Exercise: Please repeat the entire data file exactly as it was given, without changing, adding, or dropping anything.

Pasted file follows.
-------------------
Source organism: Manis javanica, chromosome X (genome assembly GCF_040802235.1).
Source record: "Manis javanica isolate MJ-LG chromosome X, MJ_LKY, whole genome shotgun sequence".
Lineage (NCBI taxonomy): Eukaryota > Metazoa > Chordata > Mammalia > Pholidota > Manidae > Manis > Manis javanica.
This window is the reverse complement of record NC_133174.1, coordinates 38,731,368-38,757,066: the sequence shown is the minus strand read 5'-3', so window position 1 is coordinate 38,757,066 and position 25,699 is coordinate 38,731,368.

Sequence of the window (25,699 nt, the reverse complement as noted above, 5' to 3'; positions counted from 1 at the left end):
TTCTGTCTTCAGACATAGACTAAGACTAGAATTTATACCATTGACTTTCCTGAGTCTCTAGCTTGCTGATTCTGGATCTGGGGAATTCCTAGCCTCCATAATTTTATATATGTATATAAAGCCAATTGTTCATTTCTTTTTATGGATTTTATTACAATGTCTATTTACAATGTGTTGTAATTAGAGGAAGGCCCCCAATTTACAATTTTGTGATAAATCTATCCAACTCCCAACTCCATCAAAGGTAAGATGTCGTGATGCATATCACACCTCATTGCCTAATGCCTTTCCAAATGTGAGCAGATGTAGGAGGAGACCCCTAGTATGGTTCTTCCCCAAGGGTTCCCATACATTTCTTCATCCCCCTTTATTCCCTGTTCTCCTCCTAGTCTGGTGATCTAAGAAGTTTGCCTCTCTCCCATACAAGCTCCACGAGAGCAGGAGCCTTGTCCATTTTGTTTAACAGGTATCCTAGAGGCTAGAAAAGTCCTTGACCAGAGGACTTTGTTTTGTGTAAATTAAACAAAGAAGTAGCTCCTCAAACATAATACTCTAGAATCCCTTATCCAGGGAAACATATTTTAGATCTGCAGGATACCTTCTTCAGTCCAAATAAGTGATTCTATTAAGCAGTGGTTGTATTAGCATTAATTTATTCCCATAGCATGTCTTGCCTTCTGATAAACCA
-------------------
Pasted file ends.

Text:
Source organism: Manis javanica, chromosome X (genome assembly GCF_040802235.1).
Source record: "Manis javanica isolate MJ-LG chromosome X, MJ_LKY, whole genome shotgun sequence".
Lineage (NCBI taxonomy): Eukaryota > Metazoa > Chordata > Mammalia > Pholidota > Manidae > Manis > Manis javanica.
This window is the reverse complement of record NC_133174.1, coordinates 38,731,368-38,757,066: the sequence shown is the minus strand read 5'-3', so window position 1 is coordinate 38,757,066 and position 25,699 is coordinate 38,731,368.

Sequence of the window (25,699 nt, the reverse complement as noted above, 5' to 3'; positions counted from 1 at the left end):
TTCTGTCTTCAGACATAGACTAAGACTAGAATTTATACCATTGACTTTCCTGAGTCTCTAGCTTGCTGATTCTGGATCTGGGGAATTCCTAGCCTCCATAATTTTATATATGTATATAAAGCCAATTGTTCATTTCTTTTTATGGATTTTATTACAATGTCTATTTACAATGTGTTGTAATTAGAGGAAGGCCCCCAATTTACAATTTTGTGATAAATCTATCCAACTCCCAACTCCATCAAAGGTAAGATGTCGTGATGCATATCACACCTCATTGCCTAATGCCTTTCCAAATGTGAGCAGATGTAGGAGGAGACCCCTAGTATGGTTCTTCCCCAAGGGTTCCCATACATTTCTTCATCCCCCTTTATTCCCTGTTCTCCTCCTAGTCTGGTGATCTAAGAAGTTTGCCTCTCTCCCATACAAGCTCCACGAGAGCAGGAGCCTTGTCCATTTTGTTTAACAGGTATCCTAGAGGCTAGAAAAGTCCTTGACCAGAGGACTTTGTTTTGTGTAAATTAAACAAAGAAGTAGCTCCTCAAACATAATACTCTAGAATCCCTTATCCAGGGAAACATATTTTAGATCTGCAGGATACCTTCTTCAGTCCAAATAAGTGATTCTATTAAGCAGTGGTTGTATTAGCATTAATTTATTCCCATAGCATGTCTTGCCTTCTGATAAACCA